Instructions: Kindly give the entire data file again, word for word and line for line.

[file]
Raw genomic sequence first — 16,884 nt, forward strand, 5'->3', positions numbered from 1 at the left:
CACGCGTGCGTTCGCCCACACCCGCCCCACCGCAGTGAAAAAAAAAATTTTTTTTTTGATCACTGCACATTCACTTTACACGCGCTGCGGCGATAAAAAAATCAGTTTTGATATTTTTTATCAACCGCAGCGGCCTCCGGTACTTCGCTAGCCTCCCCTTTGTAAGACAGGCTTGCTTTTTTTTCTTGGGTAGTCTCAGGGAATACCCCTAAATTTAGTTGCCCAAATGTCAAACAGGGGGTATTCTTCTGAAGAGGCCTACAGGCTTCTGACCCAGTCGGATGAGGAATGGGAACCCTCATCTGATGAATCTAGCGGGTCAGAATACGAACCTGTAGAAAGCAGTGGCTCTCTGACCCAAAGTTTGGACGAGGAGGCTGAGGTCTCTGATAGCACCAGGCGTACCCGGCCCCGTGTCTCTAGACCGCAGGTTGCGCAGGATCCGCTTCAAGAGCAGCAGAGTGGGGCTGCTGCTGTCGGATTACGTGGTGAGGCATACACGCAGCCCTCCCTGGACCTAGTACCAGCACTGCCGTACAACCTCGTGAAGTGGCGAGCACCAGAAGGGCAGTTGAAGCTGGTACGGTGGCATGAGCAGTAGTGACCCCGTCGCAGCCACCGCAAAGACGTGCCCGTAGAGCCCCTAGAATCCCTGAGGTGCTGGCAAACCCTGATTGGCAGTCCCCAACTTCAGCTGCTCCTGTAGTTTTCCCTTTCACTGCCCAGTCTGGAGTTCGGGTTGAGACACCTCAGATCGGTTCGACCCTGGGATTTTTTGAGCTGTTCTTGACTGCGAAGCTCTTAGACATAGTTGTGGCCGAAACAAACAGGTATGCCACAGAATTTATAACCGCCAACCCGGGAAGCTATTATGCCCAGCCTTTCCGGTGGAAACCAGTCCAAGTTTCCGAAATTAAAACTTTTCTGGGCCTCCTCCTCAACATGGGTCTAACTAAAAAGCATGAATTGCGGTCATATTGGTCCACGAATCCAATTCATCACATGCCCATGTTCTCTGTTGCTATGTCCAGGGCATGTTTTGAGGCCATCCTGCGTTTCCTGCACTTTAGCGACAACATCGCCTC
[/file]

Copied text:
Raw genomic sequence first — 16,884 nt, forward strand, 5'->3', positions numbered from 1 at the left:
CACGCGTGCGTTCGCCCACACCCGCCCCACCGCAGTGAAAAAAAAAATTTTTTTTTTGATCACTGCACATTCACTTTACACGCGCTGCGGCGATAAAAAAATCAGTTTTGATATTTTTTATCAACCGCAGCGGCCTCCGGTACTTCGCTAGCCTCCCCTTTGTAAGACAGGCTTGCTTTTTTTTCTTGGGTAGTCTCAGGGAATACCCCTAAATTTAGTTGCCCAAATGTCAAACAGGGGGTATTCTTCTGAAGAGGCCTACAGGCTTCTGACCCAGTCGGATGAGGAATGGGAACCCTCATCTGATGAATCTAGCGGGTCAGAATACGAACCTGTAGAAAGCAGTGGCTCTCTGACCCAAAGTTTGGACGAGGAGGCTGAGGTCTCTGATAGCACCAGGCGTACCCGGCCCCGTGTCTCTAGACCGCAGGTTGCGCAGGATCCGCTTCAAGAGCAGCAGAGTGGGGCTGCTGCTGTCGGATTACGTGGTGAGGCATACACGCAGCCCTCCCTGGACCTAGTACCAGCACTGCCGTACAACCTCGTGAAGTGGCGAGCACCAGAAGGGCAGTTGAAGCTGGTACGGTGGCATGAGCAGTAGTGACCCCGTCGCAGCCACCGCAAAGACGTGCCCGTAGAGCCCCTAGAATCCCTGAGGTGCTGGCAAACCCTGATTGGCAGTCCCCAACTTCAGCTGCTCCTGTAGTTTTCCCTTTCACTGCCCAGTCTGGAGTTCGGGTTGAGACACCTCAGATCGGTTCGACCCTGGGATTTTTTGAGCTGTTCTTGACTGCGAAGCTCTTAGACATAGTTGTGGCCGAAACAAACAGGTATGCCACAGAATTTATAACCGCCAACCCGGGAAGCTATTATGCCCAGCCTTTCCGGTGGAAACCAGTCCAAGTTTCCGAAATTAAAACTTTTCTGGGCCTCCTCCTCAACATGGGTCTAACTAAAAAGCATGAATTGCGGTCATATTGGTCCACGAATCCAATTCATCACATGCCCATGTTCTCTGTTGCTATGTCCAGGGCATGTTTTGAGGCCATCCTGCGTTTCCTGCACTTTAGCGACAACATCGCCTC